“The BBC’s motto is ‘Nation Shall Speak Peace Unto Nation’ – the idea being that access to news, information and debate about different countries and cultures can ultimately help foster mutual understanding and tolerance.”
That concept can, of course, only be said to be viable if the news and information delivered is – as the BBC’s constitutional documents demand – both accurate and impartial. Indeed, as Thompson also said in the same address, those values form part of the BBC’s reputation.
“Every BBC person I met in Afghanistan knows exactly what the BBC, and in particular BBC journalism, stands for: accuracy, impartiality, independence, seriousness.”
When combined with the BBC’s unrivaled outreach to millions of people world-wide, that reputation creates an authority which also bears a heavy responsibility. According to Thompson:
“[T]he BBC continues to enjoy a level of trust from audiences across the world which is unique among international news providers.”
The BBC claims that one of its mechanisms for meeting standards of accuracy and impartiality is the provision on its website of more detailed information than it is possible to give in a news bulletin. In a document prepared by BBC News editors in 2006 for the Thomas Report, the editors stated that:
“Among the requests from both sides in the conflict is that we should more frequently recount its history in our daily journalism. We do not think daily news journalists have the time in their reports to go into such a level of detail, not least as there are two versions of the history. Instead, our strategy is to supplement our news coverage by providing detailed background on BBC News Online. It has the space to carry more information than broadcast news programmes, helping readers to understand the political, historical or economic background to an event. “.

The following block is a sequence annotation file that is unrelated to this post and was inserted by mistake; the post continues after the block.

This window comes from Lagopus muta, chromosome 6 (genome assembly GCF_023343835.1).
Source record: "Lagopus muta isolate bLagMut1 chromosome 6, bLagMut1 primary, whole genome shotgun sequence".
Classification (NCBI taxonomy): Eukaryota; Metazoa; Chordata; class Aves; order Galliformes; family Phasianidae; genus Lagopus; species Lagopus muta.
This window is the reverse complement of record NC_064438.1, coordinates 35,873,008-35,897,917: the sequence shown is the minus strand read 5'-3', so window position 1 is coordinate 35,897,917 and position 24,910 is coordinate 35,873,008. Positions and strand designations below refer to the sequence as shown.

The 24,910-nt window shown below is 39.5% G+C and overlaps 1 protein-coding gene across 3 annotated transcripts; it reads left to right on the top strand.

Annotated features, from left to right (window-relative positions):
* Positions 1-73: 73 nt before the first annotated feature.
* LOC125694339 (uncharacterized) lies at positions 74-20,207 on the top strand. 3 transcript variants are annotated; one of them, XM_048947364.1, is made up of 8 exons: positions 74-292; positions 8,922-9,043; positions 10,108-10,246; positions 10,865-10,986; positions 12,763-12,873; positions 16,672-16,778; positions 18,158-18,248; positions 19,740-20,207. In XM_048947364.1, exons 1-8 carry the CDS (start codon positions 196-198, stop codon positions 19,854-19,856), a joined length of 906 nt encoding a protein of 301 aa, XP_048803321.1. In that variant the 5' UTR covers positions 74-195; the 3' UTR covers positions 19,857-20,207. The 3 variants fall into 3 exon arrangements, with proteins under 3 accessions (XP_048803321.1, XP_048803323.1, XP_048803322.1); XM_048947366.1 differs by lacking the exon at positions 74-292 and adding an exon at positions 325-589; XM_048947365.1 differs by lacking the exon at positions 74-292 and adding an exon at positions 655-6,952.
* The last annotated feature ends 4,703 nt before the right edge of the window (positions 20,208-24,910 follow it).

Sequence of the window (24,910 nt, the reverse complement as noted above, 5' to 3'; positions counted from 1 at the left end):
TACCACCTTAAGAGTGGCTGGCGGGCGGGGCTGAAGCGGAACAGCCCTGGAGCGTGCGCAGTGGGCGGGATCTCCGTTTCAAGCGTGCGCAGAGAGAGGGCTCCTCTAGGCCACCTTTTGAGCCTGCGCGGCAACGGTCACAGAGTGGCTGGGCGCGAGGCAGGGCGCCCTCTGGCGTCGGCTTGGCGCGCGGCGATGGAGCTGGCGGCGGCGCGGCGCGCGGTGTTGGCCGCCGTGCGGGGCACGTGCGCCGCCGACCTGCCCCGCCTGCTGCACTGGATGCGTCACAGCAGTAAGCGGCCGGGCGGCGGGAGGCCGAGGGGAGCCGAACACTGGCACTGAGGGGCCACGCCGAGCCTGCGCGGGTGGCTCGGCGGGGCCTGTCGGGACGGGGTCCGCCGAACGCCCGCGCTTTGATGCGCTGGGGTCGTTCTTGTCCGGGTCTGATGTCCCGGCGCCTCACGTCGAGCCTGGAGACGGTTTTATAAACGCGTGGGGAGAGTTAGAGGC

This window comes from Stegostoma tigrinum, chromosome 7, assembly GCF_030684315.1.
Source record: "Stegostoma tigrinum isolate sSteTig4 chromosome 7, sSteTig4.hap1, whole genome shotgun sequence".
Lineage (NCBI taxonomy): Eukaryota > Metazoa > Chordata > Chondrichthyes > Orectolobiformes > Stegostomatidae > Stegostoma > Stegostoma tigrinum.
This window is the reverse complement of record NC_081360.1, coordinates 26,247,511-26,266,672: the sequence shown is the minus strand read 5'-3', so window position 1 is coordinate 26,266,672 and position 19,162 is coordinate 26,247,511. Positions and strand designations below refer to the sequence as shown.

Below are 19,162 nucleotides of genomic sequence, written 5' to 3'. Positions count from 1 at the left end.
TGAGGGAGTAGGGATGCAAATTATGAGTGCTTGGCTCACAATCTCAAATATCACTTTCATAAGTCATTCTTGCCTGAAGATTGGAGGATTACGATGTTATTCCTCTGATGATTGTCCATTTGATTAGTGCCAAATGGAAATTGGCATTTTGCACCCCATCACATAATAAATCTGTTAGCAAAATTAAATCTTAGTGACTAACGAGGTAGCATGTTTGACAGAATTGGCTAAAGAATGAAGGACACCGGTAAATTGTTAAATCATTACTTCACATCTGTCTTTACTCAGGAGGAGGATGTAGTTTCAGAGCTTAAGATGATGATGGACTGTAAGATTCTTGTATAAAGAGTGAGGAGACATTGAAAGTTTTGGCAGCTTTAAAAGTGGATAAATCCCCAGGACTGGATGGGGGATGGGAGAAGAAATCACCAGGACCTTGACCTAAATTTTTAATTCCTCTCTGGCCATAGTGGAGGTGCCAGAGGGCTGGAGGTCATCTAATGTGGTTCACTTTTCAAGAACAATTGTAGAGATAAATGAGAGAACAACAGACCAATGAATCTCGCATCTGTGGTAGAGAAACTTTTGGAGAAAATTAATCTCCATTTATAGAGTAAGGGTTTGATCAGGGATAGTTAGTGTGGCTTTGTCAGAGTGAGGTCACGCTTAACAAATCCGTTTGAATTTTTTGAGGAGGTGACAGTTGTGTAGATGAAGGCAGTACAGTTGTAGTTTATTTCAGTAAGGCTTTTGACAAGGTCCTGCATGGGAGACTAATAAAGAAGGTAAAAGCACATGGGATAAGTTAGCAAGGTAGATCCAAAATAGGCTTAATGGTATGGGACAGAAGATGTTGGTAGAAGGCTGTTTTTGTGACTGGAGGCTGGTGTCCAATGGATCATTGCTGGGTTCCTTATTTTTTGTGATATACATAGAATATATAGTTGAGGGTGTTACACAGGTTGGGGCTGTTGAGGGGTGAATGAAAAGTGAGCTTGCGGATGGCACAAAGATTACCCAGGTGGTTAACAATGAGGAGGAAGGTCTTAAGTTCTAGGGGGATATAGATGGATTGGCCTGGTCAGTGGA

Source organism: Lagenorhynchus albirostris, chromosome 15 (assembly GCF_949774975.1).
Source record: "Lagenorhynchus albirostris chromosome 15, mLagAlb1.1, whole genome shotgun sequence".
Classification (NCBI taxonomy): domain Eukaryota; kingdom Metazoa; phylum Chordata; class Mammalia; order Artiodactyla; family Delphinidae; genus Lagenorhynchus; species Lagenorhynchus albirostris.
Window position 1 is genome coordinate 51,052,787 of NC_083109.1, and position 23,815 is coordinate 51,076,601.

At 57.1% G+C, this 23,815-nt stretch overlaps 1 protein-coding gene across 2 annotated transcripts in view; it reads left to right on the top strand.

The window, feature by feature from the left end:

The document also states that:
“A member of the audience who watches, listens and reads the full range of our output should be coherently and cogently informed about events in Israel and the occupied territories, and should better understand the complex forces that are at work.”
It should, therefore, go as read that information provided by the BBC on its much-read website (ranked in the top 50 in the world and fifth in the UK) would meet the self-defined criteria of accuracy and impartiality, not only as a value in itself, but also because information placed on the BBC website is expressly defined as part of the strategy to ensure the BBC’s impartiality and accuracy.
The Mid-East section of BBC Online’s News pages includes a series of ‘country profiles’ (compiled by BBC Monitoring), ostensibly providing readers with factual background information about countries in the Middle East and North Africa which compliments on-going news stories. The information contained in these country profiles is not – unlike news items – compiled in the heat of events, and therefore may be expected to adhere even more rigorously to the BBC’s obligations of accuracy and impartiality.
The first page of the country profile for Israel contains an overview which is replete with errors – mostly by omission.
Paragraph two of the overview states that:
“It [Israel] has been locked in conflict with the Palestinians and its Arab neighbours over ownership of land considered holy by Jews, Christians and Muslims since its creation in 1948.”